Some very high-brow chefs are opening restaurants in Washington, D.C. But the Washington Post wonders: will the arrival of such culinary talent will "turn Washington into the Las Vegas of the East, with outposts of the best international chefs overshadowing a homegrown restaurant culture?"
Alain Ducasse's arrival in Washington is a big deal.
Ducasse is a culinary legend, with 26 restaurants and 14 Michelin stars to his name. And he is one of a half-dozen name-brand chefs to set their sights on Washington: Charlie Palmer of Aureole fame led the way a few years ago with Charlie Palmer Steak, followed last fall by the Source by Wolfgang Puck at the Newseum and Westend Bistro by Eric Ripert, the famed chef of New York's Le Bernardin.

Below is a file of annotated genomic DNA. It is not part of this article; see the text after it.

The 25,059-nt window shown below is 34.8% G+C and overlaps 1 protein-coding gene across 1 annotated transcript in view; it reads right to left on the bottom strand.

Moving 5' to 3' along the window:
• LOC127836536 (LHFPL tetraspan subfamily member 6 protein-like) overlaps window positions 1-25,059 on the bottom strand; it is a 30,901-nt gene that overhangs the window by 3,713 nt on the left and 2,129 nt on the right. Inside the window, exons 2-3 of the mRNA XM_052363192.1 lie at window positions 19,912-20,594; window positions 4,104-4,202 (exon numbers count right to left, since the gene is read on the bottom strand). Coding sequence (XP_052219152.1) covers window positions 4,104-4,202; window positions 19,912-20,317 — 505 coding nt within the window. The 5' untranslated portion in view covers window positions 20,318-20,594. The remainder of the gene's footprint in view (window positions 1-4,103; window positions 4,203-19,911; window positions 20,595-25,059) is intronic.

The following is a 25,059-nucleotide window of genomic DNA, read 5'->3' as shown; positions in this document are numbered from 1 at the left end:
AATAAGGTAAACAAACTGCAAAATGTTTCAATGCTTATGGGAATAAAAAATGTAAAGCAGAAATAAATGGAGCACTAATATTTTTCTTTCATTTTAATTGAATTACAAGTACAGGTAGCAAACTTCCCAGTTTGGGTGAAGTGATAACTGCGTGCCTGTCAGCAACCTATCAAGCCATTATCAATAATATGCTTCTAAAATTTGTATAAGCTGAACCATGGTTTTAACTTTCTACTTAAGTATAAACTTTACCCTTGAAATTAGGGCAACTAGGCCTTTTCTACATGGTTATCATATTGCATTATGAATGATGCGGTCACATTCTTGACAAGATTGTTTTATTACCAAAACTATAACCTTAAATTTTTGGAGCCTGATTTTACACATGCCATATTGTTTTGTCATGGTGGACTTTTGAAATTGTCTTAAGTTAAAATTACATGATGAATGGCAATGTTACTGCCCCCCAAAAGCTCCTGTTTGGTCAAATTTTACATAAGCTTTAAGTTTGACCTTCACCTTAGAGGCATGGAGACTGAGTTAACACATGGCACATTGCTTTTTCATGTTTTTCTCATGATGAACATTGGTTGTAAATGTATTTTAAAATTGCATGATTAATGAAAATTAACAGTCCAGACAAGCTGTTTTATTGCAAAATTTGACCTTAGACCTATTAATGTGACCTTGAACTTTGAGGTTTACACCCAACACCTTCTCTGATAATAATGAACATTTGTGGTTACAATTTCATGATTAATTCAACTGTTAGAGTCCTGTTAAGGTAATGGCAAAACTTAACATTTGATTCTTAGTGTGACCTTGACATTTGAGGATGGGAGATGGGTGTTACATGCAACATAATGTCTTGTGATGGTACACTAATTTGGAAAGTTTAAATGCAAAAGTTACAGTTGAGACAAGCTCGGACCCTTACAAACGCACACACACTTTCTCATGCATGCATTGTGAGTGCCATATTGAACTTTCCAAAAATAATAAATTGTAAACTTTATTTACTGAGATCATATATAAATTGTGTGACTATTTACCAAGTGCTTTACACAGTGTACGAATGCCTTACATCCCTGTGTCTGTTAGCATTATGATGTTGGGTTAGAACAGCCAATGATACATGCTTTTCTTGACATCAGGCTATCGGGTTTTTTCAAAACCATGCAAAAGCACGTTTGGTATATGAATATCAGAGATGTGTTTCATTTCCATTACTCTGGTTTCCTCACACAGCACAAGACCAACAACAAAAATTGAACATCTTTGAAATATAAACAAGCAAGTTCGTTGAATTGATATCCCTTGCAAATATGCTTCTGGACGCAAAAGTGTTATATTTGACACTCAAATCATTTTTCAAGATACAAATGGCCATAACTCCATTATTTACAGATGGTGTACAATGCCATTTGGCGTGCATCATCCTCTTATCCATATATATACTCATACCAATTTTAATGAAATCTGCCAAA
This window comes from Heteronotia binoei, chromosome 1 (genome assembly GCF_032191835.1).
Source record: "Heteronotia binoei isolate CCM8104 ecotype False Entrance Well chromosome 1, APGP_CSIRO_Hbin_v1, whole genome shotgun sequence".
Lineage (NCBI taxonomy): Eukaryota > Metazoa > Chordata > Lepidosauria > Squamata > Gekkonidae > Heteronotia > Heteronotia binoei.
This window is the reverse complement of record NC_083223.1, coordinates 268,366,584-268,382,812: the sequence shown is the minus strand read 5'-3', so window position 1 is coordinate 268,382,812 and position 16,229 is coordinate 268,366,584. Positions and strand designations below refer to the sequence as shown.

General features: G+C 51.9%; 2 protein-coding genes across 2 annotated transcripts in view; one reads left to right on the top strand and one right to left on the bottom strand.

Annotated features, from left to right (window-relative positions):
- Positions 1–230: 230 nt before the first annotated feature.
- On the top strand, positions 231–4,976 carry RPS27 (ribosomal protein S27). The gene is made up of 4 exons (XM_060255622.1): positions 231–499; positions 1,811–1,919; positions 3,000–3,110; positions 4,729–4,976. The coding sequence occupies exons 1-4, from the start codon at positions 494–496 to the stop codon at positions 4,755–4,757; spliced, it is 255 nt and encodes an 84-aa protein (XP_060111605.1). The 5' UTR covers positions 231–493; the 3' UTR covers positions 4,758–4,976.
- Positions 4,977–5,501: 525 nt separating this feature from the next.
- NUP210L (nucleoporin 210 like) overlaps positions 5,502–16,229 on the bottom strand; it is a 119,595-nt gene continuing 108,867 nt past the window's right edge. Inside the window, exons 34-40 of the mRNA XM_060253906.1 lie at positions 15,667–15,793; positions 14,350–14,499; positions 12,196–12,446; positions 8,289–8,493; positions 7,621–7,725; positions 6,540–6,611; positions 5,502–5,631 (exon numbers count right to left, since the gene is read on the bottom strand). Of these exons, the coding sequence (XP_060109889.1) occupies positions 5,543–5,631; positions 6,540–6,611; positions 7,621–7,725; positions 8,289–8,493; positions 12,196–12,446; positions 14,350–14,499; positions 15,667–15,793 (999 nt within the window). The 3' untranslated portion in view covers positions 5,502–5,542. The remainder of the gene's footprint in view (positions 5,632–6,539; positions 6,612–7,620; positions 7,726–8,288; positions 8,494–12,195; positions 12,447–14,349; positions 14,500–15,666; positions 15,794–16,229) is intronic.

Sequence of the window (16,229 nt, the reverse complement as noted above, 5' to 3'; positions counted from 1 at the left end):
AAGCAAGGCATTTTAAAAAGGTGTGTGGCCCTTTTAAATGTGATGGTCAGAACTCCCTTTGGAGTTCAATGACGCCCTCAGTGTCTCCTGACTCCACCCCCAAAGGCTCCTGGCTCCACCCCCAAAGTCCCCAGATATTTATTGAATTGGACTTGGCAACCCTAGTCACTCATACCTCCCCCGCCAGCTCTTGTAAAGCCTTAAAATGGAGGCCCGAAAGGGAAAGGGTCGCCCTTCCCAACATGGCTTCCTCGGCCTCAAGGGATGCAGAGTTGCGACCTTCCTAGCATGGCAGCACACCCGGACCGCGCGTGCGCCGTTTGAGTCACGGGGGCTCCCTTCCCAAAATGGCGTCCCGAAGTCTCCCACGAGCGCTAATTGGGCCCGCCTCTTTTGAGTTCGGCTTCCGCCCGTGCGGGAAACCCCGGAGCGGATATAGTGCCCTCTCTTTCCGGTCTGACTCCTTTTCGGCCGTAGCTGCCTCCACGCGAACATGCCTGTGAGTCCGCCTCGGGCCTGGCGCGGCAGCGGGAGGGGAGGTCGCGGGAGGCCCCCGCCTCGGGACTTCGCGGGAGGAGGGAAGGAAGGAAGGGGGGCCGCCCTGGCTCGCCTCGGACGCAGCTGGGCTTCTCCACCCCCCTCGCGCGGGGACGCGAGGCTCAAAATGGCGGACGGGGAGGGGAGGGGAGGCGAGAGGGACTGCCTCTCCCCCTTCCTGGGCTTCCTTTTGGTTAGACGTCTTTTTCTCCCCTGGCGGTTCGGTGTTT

. . . In interviews, each professed profound affection for Washington: Ripert's first job in the United States was under Jean-Louis Palladin. Ducasse, too, was a longtime friend of the late Watergate chef. Mina is close to Michel Richard. Palmer simply likes Washington. "I don't open in places I don't want to go visit," he says.
There's some truth to their reasoning. With restaurants around the globe, star chefs have the luxury of choosing cities they enjoy and are easy to get to. Ducasse, for example, is in New York twice a month, so flying to Washington to check in is a cinch. Washington's proximity to New York also helps assure smooth management.